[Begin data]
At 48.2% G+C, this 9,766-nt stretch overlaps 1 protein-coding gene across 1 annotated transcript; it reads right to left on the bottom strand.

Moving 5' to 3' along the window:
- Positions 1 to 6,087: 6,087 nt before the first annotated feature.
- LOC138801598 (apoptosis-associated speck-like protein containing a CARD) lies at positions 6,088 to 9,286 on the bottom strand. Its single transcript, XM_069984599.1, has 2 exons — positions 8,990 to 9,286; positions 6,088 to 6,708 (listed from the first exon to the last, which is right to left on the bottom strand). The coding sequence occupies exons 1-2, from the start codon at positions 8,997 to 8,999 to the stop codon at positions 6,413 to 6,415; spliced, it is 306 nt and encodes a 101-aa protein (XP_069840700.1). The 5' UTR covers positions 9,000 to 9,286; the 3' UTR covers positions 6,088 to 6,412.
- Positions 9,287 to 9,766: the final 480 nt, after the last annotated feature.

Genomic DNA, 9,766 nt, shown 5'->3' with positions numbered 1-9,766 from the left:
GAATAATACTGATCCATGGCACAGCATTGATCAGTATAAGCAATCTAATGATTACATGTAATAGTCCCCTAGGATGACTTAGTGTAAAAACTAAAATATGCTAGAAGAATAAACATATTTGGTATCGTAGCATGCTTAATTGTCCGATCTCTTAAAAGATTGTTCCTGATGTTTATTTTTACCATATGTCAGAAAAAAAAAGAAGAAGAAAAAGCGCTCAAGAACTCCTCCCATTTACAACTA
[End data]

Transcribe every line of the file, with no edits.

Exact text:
At 48.2% G+C, this 9,766-nt stretch overlaps 1 protein-coding gene across 1 annotated transcript; it reads right to left on the bottom strand.

Moving 5' to 3' along the window:
- Positions 1 to 6,087: 6,087 nt before the first annotated feature.
- LOC138801598 (apoptosis-associated speck-like protein containing a CARD) lies at positions 6,088 to 9,286 on the bottom strand. Its single transcript, XM_069984599.1, has 2 exons — positions 8,990 to 9,286; positions 6,088 to 6,708 (listed from the first exon to the last, which is right to left on the bottom strand). The coding sequence occupies exons 1-2, from the start codon at positions 8,997 to 8,999 to the stop codon at positions 6,413 to 6,415; spliced, it is 306 nt and encodes a 101-aa protein (XP_069840700.1). The 5' UTR covers positions 9,000 to 9,286; the 3' UTR covers positions 6,088 to 6,412.
- Positions 9,287 to 9,766: the final 480 nt, after the last annotated feature.

Genomic DNA, 9,766 nt, shown 5'->3' with positions numbered 1-9,766 from the left:
GAATAATACTGATCCATGGCACAGCATTGATCAGTATAAGCAATCTAATGATTACATGTAATAGTCCCCTAGGATGACTTAGTGTAAAAACTAAAATATGCTAGAAGAATAAACATATTTGGTATCGTAGCATGCTTAATTGTCCGATCTCTTAAAAGATTGTTCCTGATGTTTATTTTTACCATATGTCAGAAAAAAAAAGAAGAAGAAAAAGCGCTCAAGAACTCCTCCCATTTACAACTA